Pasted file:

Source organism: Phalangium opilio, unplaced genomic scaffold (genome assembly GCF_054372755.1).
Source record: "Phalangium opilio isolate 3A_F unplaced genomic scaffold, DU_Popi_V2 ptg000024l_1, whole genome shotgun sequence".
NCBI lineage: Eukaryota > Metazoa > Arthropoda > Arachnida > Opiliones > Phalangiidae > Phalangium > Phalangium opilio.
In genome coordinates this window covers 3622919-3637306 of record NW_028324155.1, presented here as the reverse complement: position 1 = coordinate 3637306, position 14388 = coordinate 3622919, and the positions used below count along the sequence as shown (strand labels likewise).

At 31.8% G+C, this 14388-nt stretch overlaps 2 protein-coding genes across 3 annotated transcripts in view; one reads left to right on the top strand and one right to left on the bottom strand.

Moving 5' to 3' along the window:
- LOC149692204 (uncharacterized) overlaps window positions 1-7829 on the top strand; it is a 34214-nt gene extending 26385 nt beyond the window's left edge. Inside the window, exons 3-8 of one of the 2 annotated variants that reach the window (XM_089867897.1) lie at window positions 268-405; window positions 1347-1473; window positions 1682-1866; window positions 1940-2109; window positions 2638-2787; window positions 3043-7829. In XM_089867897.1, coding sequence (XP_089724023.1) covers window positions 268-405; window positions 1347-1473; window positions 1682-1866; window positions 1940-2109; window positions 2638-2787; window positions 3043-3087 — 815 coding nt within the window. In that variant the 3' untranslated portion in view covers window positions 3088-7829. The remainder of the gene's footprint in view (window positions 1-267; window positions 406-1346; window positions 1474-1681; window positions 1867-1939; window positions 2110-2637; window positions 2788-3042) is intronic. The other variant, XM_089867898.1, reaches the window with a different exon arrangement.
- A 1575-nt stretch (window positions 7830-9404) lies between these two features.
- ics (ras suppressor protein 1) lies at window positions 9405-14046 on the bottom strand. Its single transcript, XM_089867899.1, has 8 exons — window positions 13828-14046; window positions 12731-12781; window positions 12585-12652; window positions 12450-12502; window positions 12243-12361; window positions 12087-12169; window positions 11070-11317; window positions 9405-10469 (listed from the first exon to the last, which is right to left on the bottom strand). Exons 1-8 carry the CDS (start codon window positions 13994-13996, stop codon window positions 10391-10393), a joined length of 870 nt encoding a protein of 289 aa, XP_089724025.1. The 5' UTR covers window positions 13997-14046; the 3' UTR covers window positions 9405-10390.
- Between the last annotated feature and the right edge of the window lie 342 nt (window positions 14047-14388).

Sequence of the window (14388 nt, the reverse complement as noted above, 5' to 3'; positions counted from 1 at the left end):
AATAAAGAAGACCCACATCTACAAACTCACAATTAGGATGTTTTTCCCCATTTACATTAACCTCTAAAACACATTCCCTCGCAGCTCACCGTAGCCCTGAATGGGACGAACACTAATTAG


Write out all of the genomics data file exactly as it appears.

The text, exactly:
Source organism: Phalangium opilio, unplaced genomic scaffold (genome assembly GCF_054372755.1).
Source record: "Phalangium opilio isolate 3A_F unplaced genomic scaffold, DU_Popi_V2 ptg000024l_1, whole genome shotgun sequence".
NCBI lineage: Eukaryota > Metazoa > Arthropoda > Arachnida > Opiliones > Phalangiidae > Phalangium > Phalangium opilio.
In genome coordinates this window covers 3622919-3637306 of record NW_028324155.1, presented here as the reverse complement: position 1 = coordinate 3637306, position 14388 = coordinate 3622919, and the positions used below count along the sequence as shown (strand labels likewise).

At 31.8% G+C, this 14388-nt stretch overlaps 2 protein-coding genes across 3 annotated transcripts in view; one reads left to right on the top strand and one right to left on the bottom strand.

Moving 5' to 3' along the window:
- LOC149692204 (uncharacterized) overlaps window positions 1-7829 on the top strand; it is a 34214-nt gene extending 26385 nt beyond the window's left edge. Inside the window, exons 3-8 of one of the 2 annotated variants that reach the window (XM_089867897.1) lie at window positions 268-405; window positions 1347-1473; window positions 1682-1866; window positions 1940-2109; window positions 2638-2787; window positions 3043-7829. In XM_089867897.1, coding sequence (XP_089724023.1) covers window positions 268-405; window positions 1347-1473; window positions 1682-1866; window positions 1940-2109; window positions 2638-2787; window positions 3043-3087 — 815 coding nt within the window. In that variant the 3' untranslated portion in view covers window positions 3088-7829. The remainder of the gene's footprint in view (window positions 1-267; window positions 406-1346; window positions 1474-1681; window positions 1867-1939; window positions 2110-2637; window positions 2788-3042) is intronic. The other variant, XM_089867898.1, reaches the window with a different exon arrangement.
- A 1575-nt stretch (window positions 7830-9404) lies between these two features.
- ics (ras suppressor protein 1) lies at window positions 9405-14046 on the bottom strand. Its single transcript, XM_089867899.1, has 8 exons — window positions 13828-14046; window positions 12731-12781; window positions 12585-12652; window positions 12450-12502; window positions 12243-12361; window positions 12087-12169; window positions 11070-11317; window positions 9405-10469 (listed from the first exon to the last, which is right to left on the bottom strand). Exons 1-8 carry the CDS (start codon window positions 13994-13996, stop codon window positions 10391-10393), a joined length of 870 nt encoding a protein of 289 aa, XP_089724025.1. The 5' UTR covers window positions 13997-14046; the 3' UTR covers window positions 9405-10390.
- Between the last annotated feature and the right edge of the window lie 342 nt (window positions 14047-14388).

Sequence of the window (14388 nt, the reverse complement as noted above, 5' to 3'; positions counted from 1 at the left end):
AATAAAGAAGACCCACATCTACAAACTCACAATTAGGATGTTTTTCCCCATTTACATTAACCTCTAAAACACATTCCCTCGCAGCTCACCGTAGCCCTGAATGGGACGAACACTAATTAG